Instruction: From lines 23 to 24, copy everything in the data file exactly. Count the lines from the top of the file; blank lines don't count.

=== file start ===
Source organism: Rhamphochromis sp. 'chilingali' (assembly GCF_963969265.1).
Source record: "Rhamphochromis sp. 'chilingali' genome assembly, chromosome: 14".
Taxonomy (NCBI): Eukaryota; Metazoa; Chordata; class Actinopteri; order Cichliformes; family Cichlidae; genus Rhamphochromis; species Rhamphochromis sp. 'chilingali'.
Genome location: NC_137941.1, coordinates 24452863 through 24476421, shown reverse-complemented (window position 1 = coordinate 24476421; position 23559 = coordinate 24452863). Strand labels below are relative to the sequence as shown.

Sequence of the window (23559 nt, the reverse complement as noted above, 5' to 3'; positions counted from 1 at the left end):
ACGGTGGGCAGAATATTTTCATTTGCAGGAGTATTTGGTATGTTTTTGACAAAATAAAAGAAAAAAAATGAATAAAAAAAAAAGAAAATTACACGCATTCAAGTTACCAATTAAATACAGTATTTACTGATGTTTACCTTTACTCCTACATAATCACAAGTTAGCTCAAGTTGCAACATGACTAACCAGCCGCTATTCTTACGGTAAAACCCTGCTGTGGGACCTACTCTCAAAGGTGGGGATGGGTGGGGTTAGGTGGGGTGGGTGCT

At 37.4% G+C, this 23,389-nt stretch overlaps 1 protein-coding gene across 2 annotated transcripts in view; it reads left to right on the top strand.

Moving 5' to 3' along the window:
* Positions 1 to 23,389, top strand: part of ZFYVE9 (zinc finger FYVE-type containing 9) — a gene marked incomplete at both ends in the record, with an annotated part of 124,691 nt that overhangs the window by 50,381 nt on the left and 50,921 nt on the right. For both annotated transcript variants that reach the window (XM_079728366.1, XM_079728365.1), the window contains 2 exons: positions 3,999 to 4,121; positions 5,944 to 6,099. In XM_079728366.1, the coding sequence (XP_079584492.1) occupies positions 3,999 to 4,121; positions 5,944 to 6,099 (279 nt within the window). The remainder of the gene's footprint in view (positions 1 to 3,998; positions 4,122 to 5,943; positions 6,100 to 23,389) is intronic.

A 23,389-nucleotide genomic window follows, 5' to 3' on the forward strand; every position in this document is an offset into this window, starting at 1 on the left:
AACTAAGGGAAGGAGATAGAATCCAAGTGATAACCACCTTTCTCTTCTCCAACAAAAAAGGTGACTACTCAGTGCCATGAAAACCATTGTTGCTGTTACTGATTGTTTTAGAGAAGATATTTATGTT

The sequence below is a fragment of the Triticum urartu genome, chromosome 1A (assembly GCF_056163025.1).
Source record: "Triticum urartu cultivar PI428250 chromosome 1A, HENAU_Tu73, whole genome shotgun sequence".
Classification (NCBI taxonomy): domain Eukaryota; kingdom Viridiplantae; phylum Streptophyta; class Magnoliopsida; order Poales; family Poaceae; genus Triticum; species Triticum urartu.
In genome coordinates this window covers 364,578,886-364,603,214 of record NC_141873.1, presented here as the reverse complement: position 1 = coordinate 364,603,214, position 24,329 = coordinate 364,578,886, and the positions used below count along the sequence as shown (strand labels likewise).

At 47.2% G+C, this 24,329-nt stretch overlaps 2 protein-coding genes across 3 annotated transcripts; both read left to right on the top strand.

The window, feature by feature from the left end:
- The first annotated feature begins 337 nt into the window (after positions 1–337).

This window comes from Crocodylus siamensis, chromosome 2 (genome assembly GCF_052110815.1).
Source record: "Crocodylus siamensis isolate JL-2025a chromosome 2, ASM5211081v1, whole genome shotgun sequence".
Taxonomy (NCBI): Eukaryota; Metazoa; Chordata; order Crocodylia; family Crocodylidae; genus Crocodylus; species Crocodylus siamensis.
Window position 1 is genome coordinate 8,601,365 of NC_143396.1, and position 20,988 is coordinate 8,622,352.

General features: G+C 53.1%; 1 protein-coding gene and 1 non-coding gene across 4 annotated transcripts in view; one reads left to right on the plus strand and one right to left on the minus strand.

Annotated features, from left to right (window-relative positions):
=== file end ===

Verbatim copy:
General features: G+C 53.1%; 1 protein-coding gene and 1 non-coding gene across 4 annotated transcripts in view; one reads left to right on the plus strand and one right to left on the minus strand.

Annotated features, from left to right (window-relative positions):